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We begin with some important definitions. A symbol is our basic building block, typically a character or a digit. An alphabet is a finite set of symbols. A string is a finite sequence of alphabet symbols.

A formal language is a set of strings possibly infinite , all over the same alphabet. Now, we consider some examples. We begin with examples of formal languages over the binary alphabet. The simplest way to specify a formal language is to enumerate its strings. One complication is that languages can be large or infinite sets, so we often use informal descriptions. We use whichever alphabet is suitable to the task at hand when working with formal languages: Here are some example languages over different alphabets: How do we completely and precisely define formal languages?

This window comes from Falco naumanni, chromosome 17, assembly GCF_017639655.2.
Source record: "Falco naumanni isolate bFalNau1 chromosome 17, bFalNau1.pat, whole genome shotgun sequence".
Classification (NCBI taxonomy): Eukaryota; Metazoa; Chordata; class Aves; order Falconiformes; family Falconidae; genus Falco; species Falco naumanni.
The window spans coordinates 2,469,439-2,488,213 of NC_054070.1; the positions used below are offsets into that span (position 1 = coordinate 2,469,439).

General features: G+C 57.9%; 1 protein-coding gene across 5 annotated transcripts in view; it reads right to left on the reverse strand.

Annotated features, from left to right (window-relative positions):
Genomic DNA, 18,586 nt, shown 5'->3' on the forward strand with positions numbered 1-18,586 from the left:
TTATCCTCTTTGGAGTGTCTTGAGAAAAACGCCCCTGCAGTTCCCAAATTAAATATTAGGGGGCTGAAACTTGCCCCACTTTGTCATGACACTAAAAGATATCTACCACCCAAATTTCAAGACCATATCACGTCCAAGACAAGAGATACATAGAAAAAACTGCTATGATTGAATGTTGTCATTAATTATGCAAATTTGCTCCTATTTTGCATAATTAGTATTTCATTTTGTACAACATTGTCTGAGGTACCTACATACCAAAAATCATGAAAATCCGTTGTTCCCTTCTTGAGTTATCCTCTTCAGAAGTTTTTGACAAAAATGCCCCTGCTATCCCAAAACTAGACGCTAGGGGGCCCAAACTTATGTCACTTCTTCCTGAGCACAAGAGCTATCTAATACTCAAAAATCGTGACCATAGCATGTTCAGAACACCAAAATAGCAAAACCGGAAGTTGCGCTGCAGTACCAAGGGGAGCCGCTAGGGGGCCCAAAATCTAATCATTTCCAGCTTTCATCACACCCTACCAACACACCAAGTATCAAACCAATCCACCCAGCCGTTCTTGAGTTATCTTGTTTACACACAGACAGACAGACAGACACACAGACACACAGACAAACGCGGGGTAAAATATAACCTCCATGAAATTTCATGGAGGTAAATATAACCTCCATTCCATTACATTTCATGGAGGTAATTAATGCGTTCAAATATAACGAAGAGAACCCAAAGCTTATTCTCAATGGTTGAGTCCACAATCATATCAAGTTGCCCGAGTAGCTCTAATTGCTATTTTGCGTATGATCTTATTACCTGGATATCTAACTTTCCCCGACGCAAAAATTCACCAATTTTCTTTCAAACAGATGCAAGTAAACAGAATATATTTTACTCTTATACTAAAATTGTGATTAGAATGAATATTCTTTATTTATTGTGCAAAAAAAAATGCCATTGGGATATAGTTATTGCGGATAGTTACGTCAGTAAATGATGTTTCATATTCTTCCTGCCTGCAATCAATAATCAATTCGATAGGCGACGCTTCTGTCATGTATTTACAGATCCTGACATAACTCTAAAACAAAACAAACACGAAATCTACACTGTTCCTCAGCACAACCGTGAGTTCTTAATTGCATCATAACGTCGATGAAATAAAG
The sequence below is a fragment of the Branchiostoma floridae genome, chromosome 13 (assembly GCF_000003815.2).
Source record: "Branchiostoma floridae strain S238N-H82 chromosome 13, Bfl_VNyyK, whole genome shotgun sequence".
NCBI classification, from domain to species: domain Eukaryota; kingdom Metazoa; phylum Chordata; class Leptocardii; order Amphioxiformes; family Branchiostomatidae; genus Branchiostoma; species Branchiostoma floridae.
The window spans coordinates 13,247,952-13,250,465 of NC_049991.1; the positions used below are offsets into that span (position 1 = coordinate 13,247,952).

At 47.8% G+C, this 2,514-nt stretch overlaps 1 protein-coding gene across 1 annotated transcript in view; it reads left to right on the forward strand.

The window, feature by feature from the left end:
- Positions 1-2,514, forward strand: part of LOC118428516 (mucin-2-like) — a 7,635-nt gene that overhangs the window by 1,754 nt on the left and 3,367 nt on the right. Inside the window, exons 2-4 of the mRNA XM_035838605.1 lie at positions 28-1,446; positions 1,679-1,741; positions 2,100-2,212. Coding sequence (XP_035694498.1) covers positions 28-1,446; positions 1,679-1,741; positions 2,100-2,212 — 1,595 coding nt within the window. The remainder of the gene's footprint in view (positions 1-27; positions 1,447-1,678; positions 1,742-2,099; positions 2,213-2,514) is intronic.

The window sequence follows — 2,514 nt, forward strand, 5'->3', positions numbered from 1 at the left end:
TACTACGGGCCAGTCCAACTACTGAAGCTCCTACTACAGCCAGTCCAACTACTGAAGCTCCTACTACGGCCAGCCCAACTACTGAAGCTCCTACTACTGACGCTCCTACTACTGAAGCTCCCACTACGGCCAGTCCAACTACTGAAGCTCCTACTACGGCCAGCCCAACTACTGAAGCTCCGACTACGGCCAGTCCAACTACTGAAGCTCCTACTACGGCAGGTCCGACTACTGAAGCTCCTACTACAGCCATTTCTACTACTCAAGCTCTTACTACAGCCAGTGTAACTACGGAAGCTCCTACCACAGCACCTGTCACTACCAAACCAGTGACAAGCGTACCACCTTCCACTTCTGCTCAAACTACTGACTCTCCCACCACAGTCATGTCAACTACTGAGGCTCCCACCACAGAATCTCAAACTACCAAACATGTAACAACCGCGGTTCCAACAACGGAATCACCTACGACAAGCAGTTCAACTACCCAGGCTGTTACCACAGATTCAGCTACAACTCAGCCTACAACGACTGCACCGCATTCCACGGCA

This task is known as the specification problem for formal languages. Our informal English-language descriptions do the job in some cases but are rather inadequate in others. Given a language L and a string x , the recognition problem is to answer the following question: We now consider an important class of formal languages known as the regular languages , for which we can solve the specification and recognition problems.

We use the union , concatenation , and closure operations on sets, along with parentheses , to specify a regular language. The concatenation RS of two formal languages R and S is the set of all strings that can be created by appending a string from R to a string from S.